The health service faces serious industrial disruption next month after the Irish Nurses and Midwives Organisation voted to commence a work-to-rule from Tuesday 7 March, with the prospect of rolling strikes from the following week.
The union, which represents around 35,000 nurses, said HSE proposals had not gone far enough to persuade members that management was serious about addressing the staffing shortfalls, and the requirement for incentives to ensure recruitment and retention of nurses.
Under the indefinite work-to-rule commencing in March, nurses will refuse to do overtime, cross cover or redeploy from ward-to-ward to plug gaps, but will provide the normal range of duties on their allocated wards.
If the dispute escalated to rolling strikes from 13 March, they would be focused on the acute hospitals.
General Secretary Liam Doran acknowledged that the industrial action would lead to bed closures and contracting of work, with potentially more patients on trolleys and longer waiting lists.
Mr Doran said the proposals were too little too late, and failed to ensure that employers here could compete with the private sector here and in other jurisdictions which were attracting nurses.
Members were no longer prepared to work in unsafe environments, as they were burnt out and overstretched in a depleted workforce, he said.
He rejected suggestions that the dispute was about money, saying it was not unreasonable to expect nurses to be paid when they did not get a meal break, or to be given study leave.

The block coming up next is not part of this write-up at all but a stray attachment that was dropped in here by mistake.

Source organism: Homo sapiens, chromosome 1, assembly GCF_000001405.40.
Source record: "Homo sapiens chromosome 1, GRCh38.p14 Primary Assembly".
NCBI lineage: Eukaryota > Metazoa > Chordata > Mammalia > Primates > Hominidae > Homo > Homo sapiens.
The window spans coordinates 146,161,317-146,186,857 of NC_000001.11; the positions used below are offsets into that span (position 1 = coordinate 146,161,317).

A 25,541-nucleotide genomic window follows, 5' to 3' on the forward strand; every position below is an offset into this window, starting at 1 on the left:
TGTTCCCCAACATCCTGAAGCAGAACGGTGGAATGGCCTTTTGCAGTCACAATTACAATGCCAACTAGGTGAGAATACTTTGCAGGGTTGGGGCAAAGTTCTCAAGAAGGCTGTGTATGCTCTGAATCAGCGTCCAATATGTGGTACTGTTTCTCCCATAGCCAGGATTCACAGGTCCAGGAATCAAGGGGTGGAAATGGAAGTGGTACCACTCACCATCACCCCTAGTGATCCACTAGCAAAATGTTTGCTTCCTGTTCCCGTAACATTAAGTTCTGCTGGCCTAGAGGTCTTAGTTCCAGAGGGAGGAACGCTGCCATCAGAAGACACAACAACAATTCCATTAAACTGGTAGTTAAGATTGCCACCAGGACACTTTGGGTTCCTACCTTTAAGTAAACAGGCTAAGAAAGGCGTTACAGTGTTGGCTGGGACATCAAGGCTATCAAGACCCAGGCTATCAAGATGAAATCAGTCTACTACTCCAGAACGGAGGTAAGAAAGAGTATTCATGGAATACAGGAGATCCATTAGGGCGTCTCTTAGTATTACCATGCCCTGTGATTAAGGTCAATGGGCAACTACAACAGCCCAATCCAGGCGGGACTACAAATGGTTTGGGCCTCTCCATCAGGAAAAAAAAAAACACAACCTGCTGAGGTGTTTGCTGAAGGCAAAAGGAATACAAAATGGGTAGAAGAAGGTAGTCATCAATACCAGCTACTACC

Mr Doran confirmed they had sought that a broad range of allowances abolished for new entrants during the financial crisis to be restored to the recent recruits, but management had refused this.
Before Christmas, INMO members voted by 90% to take industrial action up to and including 12-hour stoppages.
On hearing the INMO decision, the Department of Health issued a statement saying Minister for Health Simon Harris and Minister for Public Expenditure and Reform Paschal Donohoe were both "deeply disappointed".
It added: "There will be no further comment at this time pending a meeting of the Lansdowne Road Agreement Oversight Group, which will take place tomorrow and where the issue of the consequences of the proposed industrial action by the INMO will be considered."
In a statement, the HSE said it was disappointed with the outcome of the talks with the INMO.
It said the HSE had engaged in extensive discussions for a period of three weeks and made significant progress on a number of issues.
The statement said the HSE had noted the INMO comments and remains open for dialogue.
Meanwhile SIPTU, which represents a further 4,000 nurses, is also likely to ballot its members for strike action over staffing levels.